Did he ever explain the basis for his rejection of paths?
Krishnamurti made a distinction between chronological time and what he called psychological time. Psychological time was understood to be the distance
, internally, between the present moment and the complete network, or space
, of an individual's mental conditioning. He felt that it was not possible to come to the sacred - which he located in momentary awarenesss - from a place of conditioned mental activity. This is why he rejected all paths and proclaimed that truth was a pathless land. I owe a great debt to the writings of Krishnamurti because I may never would have otherwise come to know about meditation, but on the other hand, when certain very auspicious opportunities were presented to me (to learn Pali and to encounter the Pali Canon, when my viriya was very strong indeed) I rejected these opportunies, because, "truth is a pathless land."
The first time I felt the ball of concentrated awareness in the head it arose very suddenly as I was experimenting with sitting meditation while reading along with one of Krishnamurti's books, ("The Wholeness of Life"; a series of talks with the psychiatrist Dr Shainberg and David Bohm). I remember trying to get a handle of what he meant by the phrase "the observer is the observed" and then it occurred to me, and at the same time this very palpable new sensation arose in the head. The beam of awareness had turned inwards on itself. This is the esoteric meaning of that perennial ouroboros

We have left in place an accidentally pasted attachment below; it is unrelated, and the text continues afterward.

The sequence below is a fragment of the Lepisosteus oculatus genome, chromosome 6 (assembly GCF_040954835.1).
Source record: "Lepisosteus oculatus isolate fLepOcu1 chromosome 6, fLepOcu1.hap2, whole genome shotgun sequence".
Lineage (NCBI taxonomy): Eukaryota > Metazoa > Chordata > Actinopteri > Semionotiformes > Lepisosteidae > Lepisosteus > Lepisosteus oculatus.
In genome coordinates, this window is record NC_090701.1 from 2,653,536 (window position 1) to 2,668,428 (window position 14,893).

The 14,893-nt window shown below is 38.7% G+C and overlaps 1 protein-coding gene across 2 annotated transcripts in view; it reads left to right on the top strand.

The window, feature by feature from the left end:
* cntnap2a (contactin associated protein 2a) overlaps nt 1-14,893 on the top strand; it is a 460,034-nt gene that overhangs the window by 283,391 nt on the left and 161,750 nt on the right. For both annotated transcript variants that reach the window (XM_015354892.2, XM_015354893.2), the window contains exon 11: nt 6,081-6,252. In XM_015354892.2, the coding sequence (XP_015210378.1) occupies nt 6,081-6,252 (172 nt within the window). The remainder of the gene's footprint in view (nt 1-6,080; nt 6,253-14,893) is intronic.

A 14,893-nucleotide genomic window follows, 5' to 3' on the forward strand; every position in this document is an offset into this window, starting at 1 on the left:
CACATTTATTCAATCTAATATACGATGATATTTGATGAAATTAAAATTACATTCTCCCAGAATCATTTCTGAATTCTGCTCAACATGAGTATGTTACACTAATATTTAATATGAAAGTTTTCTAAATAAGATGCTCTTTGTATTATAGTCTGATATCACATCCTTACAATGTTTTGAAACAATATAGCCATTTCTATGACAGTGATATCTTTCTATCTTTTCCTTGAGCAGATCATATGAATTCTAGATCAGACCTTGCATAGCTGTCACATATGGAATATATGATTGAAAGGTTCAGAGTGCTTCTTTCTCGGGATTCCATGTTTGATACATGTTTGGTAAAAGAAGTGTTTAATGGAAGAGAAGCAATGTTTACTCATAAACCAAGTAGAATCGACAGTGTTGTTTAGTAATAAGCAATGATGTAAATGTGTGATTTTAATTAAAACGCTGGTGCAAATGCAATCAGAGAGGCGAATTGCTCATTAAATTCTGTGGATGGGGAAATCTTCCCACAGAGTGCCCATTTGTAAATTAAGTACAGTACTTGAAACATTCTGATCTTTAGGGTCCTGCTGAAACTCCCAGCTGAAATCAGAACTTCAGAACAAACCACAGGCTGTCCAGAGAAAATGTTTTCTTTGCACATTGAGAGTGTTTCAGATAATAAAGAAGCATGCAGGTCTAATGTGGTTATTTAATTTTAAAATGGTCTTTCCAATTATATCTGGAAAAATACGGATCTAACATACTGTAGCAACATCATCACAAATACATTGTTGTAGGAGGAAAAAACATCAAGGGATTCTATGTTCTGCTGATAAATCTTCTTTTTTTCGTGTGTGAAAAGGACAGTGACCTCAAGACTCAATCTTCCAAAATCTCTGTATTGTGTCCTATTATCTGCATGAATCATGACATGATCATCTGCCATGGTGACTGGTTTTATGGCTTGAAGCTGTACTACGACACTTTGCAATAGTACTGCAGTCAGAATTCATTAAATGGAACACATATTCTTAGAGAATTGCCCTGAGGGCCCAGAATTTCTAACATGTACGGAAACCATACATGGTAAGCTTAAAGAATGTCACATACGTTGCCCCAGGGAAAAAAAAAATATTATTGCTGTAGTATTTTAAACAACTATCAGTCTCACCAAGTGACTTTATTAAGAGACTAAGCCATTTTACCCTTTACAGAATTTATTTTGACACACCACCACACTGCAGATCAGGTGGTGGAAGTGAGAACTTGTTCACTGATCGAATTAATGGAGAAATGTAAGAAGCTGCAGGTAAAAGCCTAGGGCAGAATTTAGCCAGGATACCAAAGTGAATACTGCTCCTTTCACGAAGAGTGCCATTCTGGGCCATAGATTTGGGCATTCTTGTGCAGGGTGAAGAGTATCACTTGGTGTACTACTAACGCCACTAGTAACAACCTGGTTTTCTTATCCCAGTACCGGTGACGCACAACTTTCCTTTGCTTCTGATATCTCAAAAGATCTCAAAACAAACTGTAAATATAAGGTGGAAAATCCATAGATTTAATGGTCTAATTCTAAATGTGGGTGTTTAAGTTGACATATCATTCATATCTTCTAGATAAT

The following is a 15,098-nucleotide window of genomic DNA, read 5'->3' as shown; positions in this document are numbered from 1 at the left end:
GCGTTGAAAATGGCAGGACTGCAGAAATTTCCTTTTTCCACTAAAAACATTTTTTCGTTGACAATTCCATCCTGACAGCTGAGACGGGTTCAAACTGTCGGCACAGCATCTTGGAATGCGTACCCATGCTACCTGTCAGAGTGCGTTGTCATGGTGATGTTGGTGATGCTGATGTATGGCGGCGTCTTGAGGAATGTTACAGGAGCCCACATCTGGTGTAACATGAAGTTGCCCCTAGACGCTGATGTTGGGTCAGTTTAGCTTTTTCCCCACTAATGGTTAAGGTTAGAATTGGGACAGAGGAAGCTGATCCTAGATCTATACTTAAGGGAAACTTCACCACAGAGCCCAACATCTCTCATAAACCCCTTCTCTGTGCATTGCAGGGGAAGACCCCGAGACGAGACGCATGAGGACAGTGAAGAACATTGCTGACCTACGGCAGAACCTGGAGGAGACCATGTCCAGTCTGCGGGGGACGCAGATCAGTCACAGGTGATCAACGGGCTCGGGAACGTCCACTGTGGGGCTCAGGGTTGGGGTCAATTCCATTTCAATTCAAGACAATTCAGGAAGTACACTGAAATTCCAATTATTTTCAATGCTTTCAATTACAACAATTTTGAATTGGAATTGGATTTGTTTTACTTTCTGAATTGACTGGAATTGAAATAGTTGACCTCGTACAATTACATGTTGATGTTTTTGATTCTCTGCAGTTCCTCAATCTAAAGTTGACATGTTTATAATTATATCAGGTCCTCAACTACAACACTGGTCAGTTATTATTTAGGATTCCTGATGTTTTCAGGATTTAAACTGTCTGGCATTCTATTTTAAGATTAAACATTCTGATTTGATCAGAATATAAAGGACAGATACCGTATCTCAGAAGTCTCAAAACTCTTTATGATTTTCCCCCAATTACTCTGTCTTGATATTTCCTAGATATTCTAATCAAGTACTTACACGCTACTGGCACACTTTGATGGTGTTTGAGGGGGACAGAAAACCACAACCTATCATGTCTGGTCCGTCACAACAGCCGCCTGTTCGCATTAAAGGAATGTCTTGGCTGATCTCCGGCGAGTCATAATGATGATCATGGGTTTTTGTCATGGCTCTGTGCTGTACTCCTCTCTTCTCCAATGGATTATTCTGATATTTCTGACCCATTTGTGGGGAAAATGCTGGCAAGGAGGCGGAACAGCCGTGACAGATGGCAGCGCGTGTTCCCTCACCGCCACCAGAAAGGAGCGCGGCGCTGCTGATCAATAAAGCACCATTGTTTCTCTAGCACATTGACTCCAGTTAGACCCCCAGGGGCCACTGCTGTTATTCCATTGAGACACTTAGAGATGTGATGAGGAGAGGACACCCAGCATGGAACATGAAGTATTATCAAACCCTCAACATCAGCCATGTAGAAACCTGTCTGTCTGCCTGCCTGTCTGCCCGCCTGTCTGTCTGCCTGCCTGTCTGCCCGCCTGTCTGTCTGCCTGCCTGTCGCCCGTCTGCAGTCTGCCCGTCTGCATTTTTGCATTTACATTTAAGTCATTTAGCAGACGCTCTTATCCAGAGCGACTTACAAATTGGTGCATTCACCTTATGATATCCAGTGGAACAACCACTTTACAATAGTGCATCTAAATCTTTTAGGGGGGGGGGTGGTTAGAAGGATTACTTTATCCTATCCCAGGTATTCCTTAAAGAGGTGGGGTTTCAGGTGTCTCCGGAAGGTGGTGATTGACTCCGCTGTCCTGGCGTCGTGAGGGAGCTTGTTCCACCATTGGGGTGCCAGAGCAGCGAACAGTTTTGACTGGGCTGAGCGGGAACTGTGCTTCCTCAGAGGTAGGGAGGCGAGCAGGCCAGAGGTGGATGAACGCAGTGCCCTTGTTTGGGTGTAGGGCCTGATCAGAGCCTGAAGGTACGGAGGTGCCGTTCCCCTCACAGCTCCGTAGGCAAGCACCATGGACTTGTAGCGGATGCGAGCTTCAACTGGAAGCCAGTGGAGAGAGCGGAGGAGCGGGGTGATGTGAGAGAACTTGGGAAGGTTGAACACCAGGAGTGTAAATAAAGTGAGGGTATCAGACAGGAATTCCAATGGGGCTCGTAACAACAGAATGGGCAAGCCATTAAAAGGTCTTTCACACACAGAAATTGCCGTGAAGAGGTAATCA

image. The first step is the last step, so to speak. Saying that, I don't think Krishnamurti was practicing Buddhist meditation. You can find a great deal of the occult throughout his life. Some of the people who were in his circle are the same people responsible for allowing certain meditative techniques, mostly originating out of Tibet, to fall into the hands of people in this world who have only sinister designs. Speaking of OTO, Temple of Set, and that sort of nastiness.